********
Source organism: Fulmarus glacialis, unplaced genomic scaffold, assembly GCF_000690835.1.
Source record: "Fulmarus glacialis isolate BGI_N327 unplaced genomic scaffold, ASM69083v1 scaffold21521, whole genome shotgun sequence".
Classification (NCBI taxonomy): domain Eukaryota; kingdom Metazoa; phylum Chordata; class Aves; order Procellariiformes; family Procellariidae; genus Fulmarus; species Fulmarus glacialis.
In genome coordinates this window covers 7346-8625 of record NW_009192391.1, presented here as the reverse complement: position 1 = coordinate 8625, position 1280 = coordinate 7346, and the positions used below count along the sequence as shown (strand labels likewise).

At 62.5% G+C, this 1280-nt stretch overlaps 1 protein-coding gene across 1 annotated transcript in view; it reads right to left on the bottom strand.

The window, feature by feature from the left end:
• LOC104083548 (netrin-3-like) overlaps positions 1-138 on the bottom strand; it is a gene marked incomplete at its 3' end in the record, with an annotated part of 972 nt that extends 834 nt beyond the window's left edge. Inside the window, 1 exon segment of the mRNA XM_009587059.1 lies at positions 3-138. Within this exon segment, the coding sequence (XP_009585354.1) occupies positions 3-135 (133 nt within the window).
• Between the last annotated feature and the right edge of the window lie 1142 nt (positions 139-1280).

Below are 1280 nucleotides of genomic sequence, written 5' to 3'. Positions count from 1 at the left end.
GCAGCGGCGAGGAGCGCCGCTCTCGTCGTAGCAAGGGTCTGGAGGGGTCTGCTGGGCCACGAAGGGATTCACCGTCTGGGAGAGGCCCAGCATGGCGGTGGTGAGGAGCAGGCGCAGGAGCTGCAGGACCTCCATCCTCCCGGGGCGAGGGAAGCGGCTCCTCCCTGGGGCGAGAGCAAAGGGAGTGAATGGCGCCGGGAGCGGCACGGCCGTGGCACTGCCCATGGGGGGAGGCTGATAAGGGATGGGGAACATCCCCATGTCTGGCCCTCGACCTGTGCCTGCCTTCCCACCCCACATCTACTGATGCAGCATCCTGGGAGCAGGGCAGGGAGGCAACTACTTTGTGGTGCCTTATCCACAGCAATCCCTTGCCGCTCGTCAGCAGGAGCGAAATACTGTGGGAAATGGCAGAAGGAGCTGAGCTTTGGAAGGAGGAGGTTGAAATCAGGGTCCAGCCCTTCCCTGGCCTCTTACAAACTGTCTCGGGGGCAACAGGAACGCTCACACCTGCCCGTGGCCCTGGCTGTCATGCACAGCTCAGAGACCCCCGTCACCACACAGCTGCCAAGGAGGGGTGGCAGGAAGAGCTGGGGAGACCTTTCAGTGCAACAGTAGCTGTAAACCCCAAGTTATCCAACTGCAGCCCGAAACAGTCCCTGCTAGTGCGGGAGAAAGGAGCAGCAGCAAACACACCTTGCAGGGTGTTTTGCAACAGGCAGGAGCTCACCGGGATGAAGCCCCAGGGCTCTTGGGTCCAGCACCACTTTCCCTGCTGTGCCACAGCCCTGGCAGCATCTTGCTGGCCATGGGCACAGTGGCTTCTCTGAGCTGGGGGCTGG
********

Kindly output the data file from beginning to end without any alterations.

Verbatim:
Source organism: Fulmarus glacialis, unplaced genomic scaffold, assembly GCF_000690835.1.
Source record: "Fulmarus glacialis isolate BGI_N327 unplaced genomic scaffold, ASM69083v1 scaffold21521, whole genome shotgun sequence".
Classification (NCBI taxonomy): domain Eukaryota; kingdom Metazoa; phylum Chordata; class Aves; order Procellariiformes; family Procellariidae; genus Fulmarus; species Fulmarus glacialis.
In genome coordinates this window covers 7346-8625 of record NW_009192391.1, presented here as the reverse complement: position 1 = coordinate 8625, position 1280 = coordinate 7346, and the positions used below count along the sequence as shown (strand labels likewise).

At 62.5% G+C, this 1280-nt stretch overlaps 1 protein-coding gene across 1 annotated transcript in view; it reads right to left on the bottom strand.

The window, feature by feature from the left end:
• LOC104083548 (netrin-3-like) overlaps positions 1-138 on the bottom strand; it is a gene marked incomplete at its 3' end in the record, with an annotated part of 972 nt that extends 834 nt beyond the window's left edge. Inside the window, 1 exon segment of the mRNA XM_009587059.1 lies at positions 3-138. Within this exon segment, the coding sequence (XP_009585354.1) occupies positions 3-135 (133 nt within the window).
• Between the last annotated feature and the right edge of the window lie 1142 nt (positions 139-1280).

Below are 1280 nucleotides of genomic sequence, written 5' to 3'. Positions count from 1 at the left end.
GCAGCGGCGAGGAGCGCCGCTCTCGTCGTAGCAAGGGTCTGGAGGGGTCTGCTGGGCCACGAAGGGATTCACCGTCTGGGAGAGGCCCAGCATGGCGGTGGTGAGGAGCAGGCGCAGGAGCTGCAGGACCTCCATCCTCCCGGGGCGAGGGAAGCGGCTCCTCCCTGGGGCGAGAGCAAAGGGAGTGAATGGCGCCGGGAGCGGCACGGCCGTGGCACTGCCCATGGGGGGAGGCTGATAAGGGATGGGGAACATCCCCATGTCTGGCCCTCGACCTGTGCCTGCCTTCCCACCCCACATCTACTGATGCAGCATCCTGGGAGCAGGGCAGGGAGGCAACTACTTTGTGGTGCCTTATCCACAGCAATCCCTTGCCGCTCGTCAGCAGGAGCGAAATACTGTGGGAAATGGCAGAAGGAGCTGAGCTTTGGAAGGAGGAGGTTGAAATCAGGGTCCAGCCCTTCCCTGGCCTCTTACAAACTGTCTCGGGGGCAACAGGAACGCTCACACCTGCCCGTGGCCCTGGCTGTCATGCACAGCTCAGAGACCCCCGTCACCACACAGCTGCCAAGGAGGGGTGGCAGGAAGAGCTGGGGAGACCTTTCAGTGCAACAGTAGCTGTAAACCCCAAGTTATCCAACTGCAGCCCGAAACAGTCCCTGCTAGTGCGGGAGAAAGGAGCAGCAGCAAACACACCTTGCAGGGTGTTTTGCAACAGGCAGGAGCTCACCGGGATGAAGCCCCAGGGCTCTTGGGTCCAGCACCACTTTCCCTGCTGTGCCACAGCCCTGGCAGCATCTTGCTGGCCATGGGCACAGTGGCTTCTCTGAGCTGGGGGCTGG